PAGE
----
I think North Cascades National Park in Washington State is my favorite of the three located there. It is remote and the terrain is very different from the rest of the state. It is not set adjacent to a single mountain but in the mountains. As the name implies: water plays a central part in the features through out the park. There are a number of hydroelectric dams which you’ll see in this post.
Having only spent an afternoon in the park, my experience there isn’t very thorough. However, I think I saw some great elements and that means there will be plenty to see on the way back around next time. I didn’t write a lot about my time there so these pictures will have to tell the story better than my words.
The edge of North Cascades National Park.
One Bridge or Another
A powered bridge, an electrified fence
“Leave the goods at the edge and walk away”
The Electric Forest
Tucked into the hillside next to the hydroelectric dam photo posted yesterday was this short trail that ran adjacent to a small cascading waterfall.
From a Vantage Point
The solitude was enriching. Moments connected into a catalog of thoughts that wouldn’t grow where the confines of domesticity prevailed.
While writing each character in the words of songs, or poem-like forms, even the final prose that gathered around the fragments of memories - a realization became crystal again where the monotony of common routine would have calcified instead.
Forgotten views were restored by fresh cool waters and air that never knew what happened in the days between.
Getting to the Goods Soon
🎵 Just around the river bend 🎵
This scene reminded me of playing Fallout. I saw so few people while I was at this site. There was a string of residences, single buildings in rows with no occupants save one. Truly an edge-of-the-world experience with a ghost town vibe.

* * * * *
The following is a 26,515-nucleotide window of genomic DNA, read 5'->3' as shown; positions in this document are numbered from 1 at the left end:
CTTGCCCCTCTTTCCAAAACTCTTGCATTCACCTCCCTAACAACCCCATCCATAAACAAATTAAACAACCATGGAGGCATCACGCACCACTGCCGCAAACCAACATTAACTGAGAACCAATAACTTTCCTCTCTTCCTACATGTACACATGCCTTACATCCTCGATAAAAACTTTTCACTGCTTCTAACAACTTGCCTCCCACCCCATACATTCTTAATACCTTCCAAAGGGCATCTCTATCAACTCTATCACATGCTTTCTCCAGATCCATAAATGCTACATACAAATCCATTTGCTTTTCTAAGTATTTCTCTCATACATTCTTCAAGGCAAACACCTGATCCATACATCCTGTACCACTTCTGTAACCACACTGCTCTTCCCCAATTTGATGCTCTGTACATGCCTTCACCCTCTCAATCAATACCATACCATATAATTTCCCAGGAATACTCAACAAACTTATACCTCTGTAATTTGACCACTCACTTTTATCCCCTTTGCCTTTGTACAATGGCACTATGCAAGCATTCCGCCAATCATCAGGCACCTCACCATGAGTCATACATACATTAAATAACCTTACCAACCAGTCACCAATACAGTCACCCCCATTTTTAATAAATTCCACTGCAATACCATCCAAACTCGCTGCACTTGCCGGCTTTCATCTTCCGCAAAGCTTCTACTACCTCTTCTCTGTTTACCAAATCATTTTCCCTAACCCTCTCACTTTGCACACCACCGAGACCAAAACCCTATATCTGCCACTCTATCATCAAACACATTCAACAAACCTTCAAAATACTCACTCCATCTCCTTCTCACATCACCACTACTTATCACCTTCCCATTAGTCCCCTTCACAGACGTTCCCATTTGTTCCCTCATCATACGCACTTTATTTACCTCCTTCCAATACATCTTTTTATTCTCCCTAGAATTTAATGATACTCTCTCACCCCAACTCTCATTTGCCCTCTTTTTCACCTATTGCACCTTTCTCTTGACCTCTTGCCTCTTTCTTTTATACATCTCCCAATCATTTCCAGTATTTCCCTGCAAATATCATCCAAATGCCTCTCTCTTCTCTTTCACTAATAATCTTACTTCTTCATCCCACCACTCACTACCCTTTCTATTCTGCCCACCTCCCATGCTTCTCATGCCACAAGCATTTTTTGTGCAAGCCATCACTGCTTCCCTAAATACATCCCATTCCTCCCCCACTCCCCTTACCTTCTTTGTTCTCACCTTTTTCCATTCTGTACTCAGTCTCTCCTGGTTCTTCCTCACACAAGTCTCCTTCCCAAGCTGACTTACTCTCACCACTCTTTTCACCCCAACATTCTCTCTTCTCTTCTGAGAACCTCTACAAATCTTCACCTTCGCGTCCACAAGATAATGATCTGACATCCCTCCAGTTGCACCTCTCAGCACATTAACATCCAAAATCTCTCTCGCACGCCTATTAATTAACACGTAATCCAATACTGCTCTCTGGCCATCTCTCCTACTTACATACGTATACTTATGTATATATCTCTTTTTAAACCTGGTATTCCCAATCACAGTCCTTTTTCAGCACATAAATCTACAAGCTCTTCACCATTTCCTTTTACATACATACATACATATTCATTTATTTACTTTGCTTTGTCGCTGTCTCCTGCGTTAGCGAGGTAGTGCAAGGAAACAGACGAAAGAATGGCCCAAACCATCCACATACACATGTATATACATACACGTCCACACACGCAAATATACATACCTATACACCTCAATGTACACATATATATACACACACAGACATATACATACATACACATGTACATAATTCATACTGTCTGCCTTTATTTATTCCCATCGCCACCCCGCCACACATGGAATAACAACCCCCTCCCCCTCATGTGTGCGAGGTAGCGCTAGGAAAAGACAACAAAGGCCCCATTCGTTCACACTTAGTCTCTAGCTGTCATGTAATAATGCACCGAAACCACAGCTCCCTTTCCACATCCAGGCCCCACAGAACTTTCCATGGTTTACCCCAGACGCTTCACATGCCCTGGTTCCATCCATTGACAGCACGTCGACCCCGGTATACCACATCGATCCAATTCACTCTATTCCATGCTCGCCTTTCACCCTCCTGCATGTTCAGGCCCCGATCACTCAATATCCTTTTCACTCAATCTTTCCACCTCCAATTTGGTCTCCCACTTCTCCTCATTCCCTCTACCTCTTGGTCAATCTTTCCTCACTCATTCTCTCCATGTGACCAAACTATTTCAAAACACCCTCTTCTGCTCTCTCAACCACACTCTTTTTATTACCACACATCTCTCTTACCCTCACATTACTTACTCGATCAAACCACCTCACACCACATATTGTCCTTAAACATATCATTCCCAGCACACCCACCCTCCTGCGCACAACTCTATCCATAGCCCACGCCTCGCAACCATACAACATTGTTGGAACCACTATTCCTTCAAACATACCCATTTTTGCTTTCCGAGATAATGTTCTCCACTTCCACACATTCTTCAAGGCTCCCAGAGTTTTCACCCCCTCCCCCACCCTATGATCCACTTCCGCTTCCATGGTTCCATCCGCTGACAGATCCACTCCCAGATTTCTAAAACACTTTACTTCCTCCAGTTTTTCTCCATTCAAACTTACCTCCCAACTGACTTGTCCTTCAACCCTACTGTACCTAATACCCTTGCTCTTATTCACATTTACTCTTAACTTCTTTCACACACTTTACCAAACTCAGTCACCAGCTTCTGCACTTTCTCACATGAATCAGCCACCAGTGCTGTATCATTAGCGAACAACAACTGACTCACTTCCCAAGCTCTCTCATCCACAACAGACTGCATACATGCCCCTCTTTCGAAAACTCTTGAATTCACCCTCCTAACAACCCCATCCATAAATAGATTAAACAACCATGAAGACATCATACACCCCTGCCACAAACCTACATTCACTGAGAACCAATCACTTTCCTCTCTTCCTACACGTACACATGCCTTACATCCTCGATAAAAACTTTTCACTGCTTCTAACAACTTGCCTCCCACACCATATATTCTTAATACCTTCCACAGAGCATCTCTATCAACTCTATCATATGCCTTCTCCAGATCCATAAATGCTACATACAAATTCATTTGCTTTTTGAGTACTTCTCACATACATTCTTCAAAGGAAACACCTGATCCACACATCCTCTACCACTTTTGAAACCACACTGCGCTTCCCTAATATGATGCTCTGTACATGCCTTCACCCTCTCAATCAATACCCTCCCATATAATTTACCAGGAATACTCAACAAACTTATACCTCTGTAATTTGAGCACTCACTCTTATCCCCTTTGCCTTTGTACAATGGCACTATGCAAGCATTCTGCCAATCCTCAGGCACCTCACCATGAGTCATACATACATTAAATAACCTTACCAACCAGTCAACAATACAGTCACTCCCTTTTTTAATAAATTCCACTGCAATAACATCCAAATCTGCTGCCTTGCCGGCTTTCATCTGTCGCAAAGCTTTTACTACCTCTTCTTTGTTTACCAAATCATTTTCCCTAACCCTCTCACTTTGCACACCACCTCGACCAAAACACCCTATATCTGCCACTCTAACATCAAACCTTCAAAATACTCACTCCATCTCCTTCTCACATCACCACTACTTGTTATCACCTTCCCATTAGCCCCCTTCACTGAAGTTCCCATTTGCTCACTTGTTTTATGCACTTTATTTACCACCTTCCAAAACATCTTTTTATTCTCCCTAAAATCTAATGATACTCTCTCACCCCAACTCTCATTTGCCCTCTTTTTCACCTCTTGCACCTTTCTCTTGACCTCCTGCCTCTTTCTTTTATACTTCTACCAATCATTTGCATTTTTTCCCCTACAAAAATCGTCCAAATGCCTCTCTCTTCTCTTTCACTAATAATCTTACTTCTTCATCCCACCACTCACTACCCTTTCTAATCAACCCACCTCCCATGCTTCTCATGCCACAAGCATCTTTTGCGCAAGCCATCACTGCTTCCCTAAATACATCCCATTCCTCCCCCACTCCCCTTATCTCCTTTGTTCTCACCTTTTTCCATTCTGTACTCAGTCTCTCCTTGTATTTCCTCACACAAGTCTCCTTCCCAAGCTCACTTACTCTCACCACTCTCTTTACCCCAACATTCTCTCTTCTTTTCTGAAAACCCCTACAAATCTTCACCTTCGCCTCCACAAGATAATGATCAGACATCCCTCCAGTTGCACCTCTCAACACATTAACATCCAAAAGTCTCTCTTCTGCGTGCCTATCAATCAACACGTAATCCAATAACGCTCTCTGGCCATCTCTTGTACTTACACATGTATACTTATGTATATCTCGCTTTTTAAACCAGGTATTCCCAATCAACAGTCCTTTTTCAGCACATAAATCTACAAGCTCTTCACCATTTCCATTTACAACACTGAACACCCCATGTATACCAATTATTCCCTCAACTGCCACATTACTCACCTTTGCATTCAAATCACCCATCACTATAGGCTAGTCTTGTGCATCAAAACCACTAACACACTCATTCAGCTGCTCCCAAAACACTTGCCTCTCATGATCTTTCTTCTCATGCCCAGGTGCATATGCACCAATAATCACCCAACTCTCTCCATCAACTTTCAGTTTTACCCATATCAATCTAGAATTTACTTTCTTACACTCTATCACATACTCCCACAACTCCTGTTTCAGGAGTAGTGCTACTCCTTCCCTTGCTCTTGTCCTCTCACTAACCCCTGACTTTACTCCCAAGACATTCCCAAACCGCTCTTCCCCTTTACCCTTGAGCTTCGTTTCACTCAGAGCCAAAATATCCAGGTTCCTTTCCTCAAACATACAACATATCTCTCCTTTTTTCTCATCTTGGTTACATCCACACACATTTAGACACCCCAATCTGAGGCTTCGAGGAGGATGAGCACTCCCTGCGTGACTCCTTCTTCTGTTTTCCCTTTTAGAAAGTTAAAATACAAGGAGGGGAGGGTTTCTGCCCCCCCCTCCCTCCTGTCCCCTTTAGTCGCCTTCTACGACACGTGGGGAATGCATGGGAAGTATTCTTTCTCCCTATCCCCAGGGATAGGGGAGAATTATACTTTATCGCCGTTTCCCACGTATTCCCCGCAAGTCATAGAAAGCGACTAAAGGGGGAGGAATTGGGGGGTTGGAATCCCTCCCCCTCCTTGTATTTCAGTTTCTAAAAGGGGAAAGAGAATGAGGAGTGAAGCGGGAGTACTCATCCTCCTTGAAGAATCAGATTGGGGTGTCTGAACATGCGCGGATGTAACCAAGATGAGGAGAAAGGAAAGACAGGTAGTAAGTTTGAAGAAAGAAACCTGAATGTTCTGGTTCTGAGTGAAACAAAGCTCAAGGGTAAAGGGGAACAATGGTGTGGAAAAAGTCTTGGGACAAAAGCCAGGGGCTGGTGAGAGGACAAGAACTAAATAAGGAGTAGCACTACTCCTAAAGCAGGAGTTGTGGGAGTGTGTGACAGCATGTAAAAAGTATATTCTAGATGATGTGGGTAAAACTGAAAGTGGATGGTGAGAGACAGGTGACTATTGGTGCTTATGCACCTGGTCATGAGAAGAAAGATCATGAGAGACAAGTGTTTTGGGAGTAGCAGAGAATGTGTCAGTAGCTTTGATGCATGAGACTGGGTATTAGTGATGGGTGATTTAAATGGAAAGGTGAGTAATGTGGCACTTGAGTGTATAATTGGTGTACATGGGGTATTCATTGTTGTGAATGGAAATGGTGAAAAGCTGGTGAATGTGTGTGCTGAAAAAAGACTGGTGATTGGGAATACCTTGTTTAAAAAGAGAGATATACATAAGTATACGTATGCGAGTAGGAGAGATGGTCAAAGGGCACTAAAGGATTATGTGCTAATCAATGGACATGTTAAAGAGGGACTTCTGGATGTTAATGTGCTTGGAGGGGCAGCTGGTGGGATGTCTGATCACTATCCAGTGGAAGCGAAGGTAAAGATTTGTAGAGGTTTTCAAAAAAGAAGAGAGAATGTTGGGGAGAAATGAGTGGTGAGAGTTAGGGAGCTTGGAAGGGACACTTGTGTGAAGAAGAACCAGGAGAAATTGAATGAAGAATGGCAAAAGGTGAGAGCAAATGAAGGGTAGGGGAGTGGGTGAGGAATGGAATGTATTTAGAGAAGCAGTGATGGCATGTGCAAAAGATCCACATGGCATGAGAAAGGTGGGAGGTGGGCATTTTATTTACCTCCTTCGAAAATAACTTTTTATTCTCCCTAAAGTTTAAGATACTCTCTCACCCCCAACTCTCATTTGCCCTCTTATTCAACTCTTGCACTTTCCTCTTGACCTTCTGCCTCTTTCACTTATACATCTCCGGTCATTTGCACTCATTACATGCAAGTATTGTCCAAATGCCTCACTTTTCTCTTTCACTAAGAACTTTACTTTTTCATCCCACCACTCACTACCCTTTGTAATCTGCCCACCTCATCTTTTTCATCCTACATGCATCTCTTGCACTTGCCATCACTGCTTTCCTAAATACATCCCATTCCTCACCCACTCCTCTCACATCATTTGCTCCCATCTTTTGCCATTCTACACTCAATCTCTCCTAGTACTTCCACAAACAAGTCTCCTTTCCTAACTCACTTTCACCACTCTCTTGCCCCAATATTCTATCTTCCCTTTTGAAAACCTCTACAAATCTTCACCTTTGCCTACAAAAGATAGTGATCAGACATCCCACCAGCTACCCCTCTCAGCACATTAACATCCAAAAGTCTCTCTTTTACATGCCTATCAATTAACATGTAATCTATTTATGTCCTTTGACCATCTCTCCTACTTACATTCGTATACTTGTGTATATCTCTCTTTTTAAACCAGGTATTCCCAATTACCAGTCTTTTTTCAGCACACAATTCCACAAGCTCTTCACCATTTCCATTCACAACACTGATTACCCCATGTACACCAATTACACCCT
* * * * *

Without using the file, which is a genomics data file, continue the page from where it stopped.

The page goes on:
This is only the beginning.
Diablo’s Incline Plane
🎵 This station is non-operational 🎵
Diablo’s Dam from Bed
A peek at where we’re headed
There was a marker warning to go no farther into this river bed and a camera setup on a post to monitor.
As we talked about before: you’ll need to go up the mountain
...but the trail may not always be clearly marked
As I reached the end of the trail that curved around the cliffside, a full view of the Diablo Dam could finally be seen.
It was a low-flow day apparently. After making my way through the ground level installation and the trail without seeing anyone, it was nice to interact with a few students taking pictures on the dam during their summer break.
Look around you - There’s fish everywhere.
If at some point you thought I went off the deep end, does that leave you in the shallows?
Here is a bonus take on the above picture:
I like to play around with the images and see what happens. Pretty happy with how this one came out.
Have you been to Washington yet? I’ve passed through the state a few times now over the last 3 years, though none have been as extensive as last year. I’ve still never visited Seattle, for example. I’m not really a city person anymore and maybe I never really was but I increasingly find myself drawn to natural settings with as few people in the vicinity as possible.
Surely, the suburbs were homogenized first but the cities are now becoming the same ubiquitous corporate tapestries. Architecture remains interesting but the metropolitan cultures seem to have become unbound by geography as the Internet has connected communities digitally. It makes the need to visit them to absorb regional culture decrease. Accents are disappearing along with the ethnic neighborhoods that formerly carved up the cities before waves of gentrification changed the populations’ metrics.
All that said: I love traveling